Yes, even tanned skin needs protection against sunburn.
No, very cold or even ice-cold water can make the injury worse. Lukewarm water is sufficient to relieve the pain and stop the burn from spreading.
No, scabbed wounds also dry out. This slows down the wound-healing process.
No, a dry and hard scab can provide a breeding ground for microbes.
No, according to the current recommendations, it is sufficient to clean non-infected wounds with clean water or/and sterile saline cleanser. Only use antiseptics if the wound is infected.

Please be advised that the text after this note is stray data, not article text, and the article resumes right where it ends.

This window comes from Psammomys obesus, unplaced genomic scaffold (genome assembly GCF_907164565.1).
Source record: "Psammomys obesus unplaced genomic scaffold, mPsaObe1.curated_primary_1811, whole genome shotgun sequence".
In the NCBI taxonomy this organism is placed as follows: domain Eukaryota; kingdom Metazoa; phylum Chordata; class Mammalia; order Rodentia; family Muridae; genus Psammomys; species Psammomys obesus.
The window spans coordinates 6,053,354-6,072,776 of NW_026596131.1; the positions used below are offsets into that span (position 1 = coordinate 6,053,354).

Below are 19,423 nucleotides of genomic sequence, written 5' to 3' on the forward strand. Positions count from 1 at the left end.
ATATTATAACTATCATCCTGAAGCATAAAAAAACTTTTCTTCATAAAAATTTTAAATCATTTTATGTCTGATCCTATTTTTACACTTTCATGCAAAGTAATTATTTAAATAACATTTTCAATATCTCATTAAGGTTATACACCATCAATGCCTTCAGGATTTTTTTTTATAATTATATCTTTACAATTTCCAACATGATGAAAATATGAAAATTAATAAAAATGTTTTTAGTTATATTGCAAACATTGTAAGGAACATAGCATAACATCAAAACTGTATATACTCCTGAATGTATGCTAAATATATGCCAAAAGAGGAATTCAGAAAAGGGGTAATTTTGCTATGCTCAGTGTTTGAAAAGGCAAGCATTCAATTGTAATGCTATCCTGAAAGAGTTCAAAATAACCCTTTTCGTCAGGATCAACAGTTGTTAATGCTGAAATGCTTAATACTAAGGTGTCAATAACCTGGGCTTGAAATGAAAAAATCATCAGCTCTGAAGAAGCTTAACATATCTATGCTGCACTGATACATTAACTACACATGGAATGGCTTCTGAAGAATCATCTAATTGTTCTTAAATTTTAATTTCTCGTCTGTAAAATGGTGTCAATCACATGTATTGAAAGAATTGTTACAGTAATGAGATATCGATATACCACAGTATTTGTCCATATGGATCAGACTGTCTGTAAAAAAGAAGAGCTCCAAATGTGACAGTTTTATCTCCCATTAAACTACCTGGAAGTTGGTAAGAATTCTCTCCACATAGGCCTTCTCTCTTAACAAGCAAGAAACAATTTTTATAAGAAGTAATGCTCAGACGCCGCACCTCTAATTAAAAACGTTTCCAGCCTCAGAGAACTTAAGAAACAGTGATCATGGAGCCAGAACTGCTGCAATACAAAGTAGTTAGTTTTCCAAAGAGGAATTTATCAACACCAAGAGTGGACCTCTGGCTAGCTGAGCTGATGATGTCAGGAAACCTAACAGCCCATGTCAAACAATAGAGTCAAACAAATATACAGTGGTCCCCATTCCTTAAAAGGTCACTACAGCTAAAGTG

No, if you expose a wound to the air, the skin dries out and healing is slower.
No, in most cases, microbes found on a wound come from the patient himself and not from the outside air.
No, if a scab appears, it means that the wound is poorly hydrated and will need more time to heal.
No, salt has an acid effect and this could cause the wound to become deeper, which prevents healing.
No, the fluid that is naturally present in the wound contributes to healing.
No, hydrogen peroxide is neither disinfecting nor antiseptic and is therefore unsuitable for wound treatment.